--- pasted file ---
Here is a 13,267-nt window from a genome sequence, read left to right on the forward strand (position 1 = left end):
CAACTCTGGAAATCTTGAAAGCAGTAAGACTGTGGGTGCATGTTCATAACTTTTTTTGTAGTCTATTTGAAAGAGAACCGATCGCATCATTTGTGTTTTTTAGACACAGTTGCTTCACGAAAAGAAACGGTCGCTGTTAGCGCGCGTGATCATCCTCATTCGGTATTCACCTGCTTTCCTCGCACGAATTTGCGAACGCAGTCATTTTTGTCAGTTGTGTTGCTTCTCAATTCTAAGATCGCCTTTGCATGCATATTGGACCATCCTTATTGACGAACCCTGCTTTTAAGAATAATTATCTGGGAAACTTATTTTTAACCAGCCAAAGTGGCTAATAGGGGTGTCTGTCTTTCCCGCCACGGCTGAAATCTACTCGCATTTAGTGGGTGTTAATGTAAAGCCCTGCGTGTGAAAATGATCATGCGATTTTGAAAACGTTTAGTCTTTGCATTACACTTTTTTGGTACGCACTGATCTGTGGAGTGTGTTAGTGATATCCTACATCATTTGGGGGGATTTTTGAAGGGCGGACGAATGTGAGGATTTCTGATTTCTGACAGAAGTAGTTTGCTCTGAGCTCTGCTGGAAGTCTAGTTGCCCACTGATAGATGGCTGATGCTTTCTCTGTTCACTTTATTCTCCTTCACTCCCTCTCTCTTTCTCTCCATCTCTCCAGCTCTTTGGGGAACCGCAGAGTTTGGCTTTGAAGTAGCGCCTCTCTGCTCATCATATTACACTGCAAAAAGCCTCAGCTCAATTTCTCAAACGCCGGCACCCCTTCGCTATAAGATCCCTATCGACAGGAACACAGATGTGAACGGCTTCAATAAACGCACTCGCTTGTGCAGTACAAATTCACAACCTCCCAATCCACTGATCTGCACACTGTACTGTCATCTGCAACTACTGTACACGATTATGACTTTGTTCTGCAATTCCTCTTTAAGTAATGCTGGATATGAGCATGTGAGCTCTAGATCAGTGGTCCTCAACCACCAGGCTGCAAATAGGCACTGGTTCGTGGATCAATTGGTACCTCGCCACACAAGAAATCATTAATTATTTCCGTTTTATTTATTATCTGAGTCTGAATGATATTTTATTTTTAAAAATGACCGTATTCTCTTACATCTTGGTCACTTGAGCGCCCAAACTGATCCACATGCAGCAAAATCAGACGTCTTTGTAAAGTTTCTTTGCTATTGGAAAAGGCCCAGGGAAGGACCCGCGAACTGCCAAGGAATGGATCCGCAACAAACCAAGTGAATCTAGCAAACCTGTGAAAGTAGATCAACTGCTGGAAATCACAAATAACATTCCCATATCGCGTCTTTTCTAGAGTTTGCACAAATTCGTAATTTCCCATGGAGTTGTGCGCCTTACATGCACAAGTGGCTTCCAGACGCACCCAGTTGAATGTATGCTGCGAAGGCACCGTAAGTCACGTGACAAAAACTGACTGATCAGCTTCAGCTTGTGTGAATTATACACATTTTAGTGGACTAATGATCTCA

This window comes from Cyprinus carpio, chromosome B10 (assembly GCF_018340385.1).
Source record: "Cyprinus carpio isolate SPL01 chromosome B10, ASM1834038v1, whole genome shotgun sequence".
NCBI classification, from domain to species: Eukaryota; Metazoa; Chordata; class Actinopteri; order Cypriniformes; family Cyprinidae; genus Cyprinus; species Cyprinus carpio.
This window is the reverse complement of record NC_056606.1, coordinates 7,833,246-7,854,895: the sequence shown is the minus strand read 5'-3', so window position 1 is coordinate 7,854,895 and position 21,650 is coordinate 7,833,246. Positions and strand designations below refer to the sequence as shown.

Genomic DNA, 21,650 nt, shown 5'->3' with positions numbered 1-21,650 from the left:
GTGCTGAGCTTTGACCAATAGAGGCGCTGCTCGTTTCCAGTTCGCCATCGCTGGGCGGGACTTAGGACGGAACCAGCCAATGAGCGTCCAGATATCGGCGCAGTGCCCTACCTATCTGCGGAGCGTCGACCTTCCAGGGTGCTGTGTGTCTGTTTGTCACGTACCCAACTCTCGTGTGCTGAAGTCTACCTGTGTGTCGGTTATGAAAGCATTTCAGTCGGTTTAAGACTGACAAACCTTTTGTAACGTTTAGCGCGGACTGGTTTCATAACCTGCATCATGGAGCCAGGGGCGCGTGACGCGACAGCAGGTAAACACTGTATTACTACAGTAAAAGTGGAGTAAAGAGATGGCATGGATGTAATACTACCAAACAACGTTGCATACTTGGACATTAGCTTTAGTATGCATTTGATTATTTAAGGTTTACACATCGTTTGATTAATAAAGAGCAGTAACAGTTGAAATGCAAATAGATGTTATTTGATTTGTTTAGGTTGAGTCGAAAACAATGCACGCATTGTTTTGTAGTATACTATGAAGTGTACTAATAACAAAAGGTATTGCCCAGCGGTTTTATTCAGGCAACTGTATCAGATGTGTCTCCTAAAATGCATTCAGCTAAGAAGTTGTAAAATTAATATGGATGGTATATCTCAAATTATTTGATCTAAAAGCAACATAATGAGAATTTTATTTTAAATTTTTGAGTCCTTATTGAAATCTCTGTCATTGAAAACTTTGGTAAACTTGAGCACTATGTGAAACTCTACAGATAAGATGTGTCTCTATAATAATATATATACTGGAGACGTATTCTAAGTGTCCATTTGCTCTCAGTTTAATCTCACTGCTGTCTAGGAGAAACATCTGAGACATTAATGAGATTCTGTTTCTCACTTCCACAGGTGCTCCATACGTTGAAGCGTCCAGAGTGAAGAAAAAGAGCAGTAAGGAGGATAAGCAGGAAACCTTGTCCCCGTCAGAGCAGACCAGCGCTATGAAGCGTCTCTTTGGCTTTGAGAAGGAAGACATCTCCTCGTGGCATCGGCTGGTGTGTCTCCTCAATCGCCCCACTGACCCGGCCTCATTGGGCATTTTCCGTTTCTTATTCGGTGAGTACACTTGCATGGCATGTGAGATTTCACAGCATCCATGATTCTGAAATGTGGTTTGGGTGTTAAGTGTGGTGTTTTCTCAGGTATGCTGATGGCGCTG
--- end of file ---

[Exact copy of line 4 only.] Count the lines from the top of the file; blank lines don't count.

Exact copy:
Source record: "Cyprinus carpio isolate SPL01 chromosome B10, ASM1834038v1, whole genome shotgun sequence".